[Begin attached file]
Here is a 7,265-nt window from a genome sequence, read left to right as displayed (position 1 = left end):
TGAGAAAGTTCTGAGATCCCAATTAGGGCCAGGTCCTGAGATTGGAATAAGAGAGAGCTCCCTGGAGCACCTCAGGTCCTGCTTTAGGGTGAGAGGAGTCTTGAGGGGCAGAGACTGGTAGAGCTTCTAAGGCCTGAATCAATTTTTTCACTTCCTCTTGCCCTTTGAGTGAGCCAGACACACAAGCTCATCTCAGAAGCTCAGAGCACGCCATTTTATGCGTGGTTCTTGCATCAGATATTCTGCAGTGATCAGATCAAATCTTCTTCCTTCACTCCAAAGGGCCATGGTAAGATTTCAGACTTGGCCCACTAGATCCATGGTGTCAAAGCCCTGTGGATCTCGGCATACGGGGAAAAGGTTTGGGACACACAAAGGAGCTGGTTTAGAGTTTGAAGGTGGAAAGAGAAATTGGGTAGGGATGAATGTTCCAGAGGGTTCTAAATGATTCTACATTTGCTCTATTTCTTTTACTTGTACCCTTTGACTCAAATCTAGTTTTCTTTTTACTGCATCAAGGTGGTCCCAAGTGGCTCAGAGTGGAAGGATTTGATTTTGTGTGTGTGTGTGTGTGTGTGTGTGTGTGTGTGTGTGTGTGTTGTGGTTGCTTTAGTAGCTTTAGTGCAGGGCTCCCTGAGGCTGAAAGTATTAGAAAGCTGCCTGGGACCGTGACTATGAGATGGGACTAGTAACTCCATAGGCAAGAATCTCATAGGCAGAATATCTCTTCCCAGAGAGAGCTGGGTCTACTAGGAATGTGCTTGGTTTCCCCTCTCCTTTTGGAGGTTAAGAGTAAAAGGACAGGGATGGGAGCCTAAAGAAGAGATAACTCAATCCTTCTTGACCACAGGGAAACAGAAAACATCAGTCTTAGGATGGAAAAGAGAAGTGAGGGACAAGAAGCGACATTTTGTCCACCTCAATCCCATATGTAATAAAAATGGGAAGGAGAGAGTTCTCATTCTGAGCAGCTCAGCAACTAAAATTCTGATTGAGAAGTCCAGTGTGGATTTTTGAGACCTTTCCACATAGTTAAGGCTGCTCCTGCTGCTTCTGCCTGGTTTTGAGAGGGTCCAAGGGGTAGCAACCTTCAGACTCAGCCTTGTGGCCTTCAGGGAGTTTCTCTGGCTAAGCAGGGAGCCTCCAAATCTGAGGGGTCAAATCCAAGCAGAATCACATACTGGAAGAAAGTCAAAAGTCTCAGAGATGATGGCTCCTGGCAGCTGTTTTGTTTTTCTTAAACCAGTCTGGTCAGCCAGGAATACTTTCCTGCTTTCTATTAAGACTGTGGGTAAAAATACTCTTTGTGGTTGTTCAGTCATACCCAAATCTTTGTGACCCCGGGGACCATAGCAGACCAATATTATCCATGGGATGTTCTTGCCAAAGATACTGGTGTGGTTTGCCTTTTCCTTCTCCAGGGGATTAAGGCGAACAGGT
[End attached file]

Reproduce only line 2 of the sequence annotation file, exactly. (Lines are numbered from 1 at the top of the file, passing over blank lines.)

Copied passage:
TGAGAAAGTTCTGAGATCCCAATTAGGGCCAGGTCCTGAGATTGGAATAAGAGAGAGCTCCCTGGAGCACCTCAGGTCCTGCTTTAGGGTGAGAGGAGTCTTGAGGGGCAGAGACTGGTAGAGCTTCTAAGGCCTGAATCAATTTTTTCACTTCCTCTTGCCCTTTGAGTGAGCCAGACACACAAGCTCATCTCAGAAGCTCAGAGCACGCCATTTTATGCGTGGTTCTTGCATCAGATATTCTGCAGTGATCAGATCAAATCTTCTTCCTTCACTCCAAAGGGCCATGGTAAGATTTCAGACTTGGCCCACTAGATCCATGGTGTCAAAGCCCTGTGGATCTCGGCATACGGGGAAAAGGTTTGGGACACACAAAGGAGCTGGTTTAGAGTTTGAAGGTGGAAAGAGAAATTGGGTAGGGATGAATGTTCCAGAGGGTTCTAAATGATTCTACATTTGCTCTATTTCTTTTACTTGTACCCTTTGACTCAAATCTAGTTTTCTTTTTACTGCATCAAGGTGGTCCCAAGTGGCTCAGAGTGGAAGGATTTGATTTTGTGTGTGTGTGTGTGTGTGTGTGTGTGTGTGTGTGTGTGTGTTGTGGTTGCTTTAGTAGCTTTAGTGCAGGGCTCCCTGAGGCTGAAAGTATTAGAAAGCTGCCTGGGACCGTGACTATGAGATGGGACTAGTAACTCCATAGGCAAGAATCTCATAGGCAGAATATCTCTTCCCAGAGAGAGCTGGGTCTACTAGGAATGTGCTTGGTTTCCCCTCTCCTTTTGGAGGTTAAGAGTAAAAGGACAGGGATGGGAGCCTAAAGAAGAGATAACTCAATCCTTCTTGACCACAGGGAAACAGAAAACATCAGTCTTAGGATGGAAAAGAGAAGTGAGGGACAAGAAGCGACATTTTGTCCACCTCAATCCCATATGTAATAAAAATGGGAAGGAGAGAGTTCTCATTCTGAGCAGCTCAGCAACTAAAATTCTGATTGAGAAGTCCAGTGTGGATTTTTGAGACCTTTCCACATAGTTAAGGCTGCTCCTGCTGCTTCTGCCTGGTTTTGAGAGGGTCCAAGGGGTAGCAACCTTCAGACTCAGCCTTGTGGCCTTCAGGGAGTTTCTCTGGCTAAGCAGGGAGCCTCCAAATCTGAGGGGTCAAATCCAAGCAGAATCACATACTGGAAGAAAGTCAAAAGTCTCAGAGATGATGGCTCCTGGCAGCTGTTTTGTTTTTCTTAAACCAGTCTGGTCAGCCAGGAATACTTTCCTGCTTTCTATTAAGACTGTGGGTAAAAATACTCTTTGTGGTTGTTCAGTCATACCCAAATCTTTGTGACCCCGGGGACCATAGCAGACCAATATTATCCATGGGATGTTCTTGCCAAAGATACTGGTGTGGTTTGCCTTTTCCTTCTCCAGGGGATTAAGGCGAACAGGT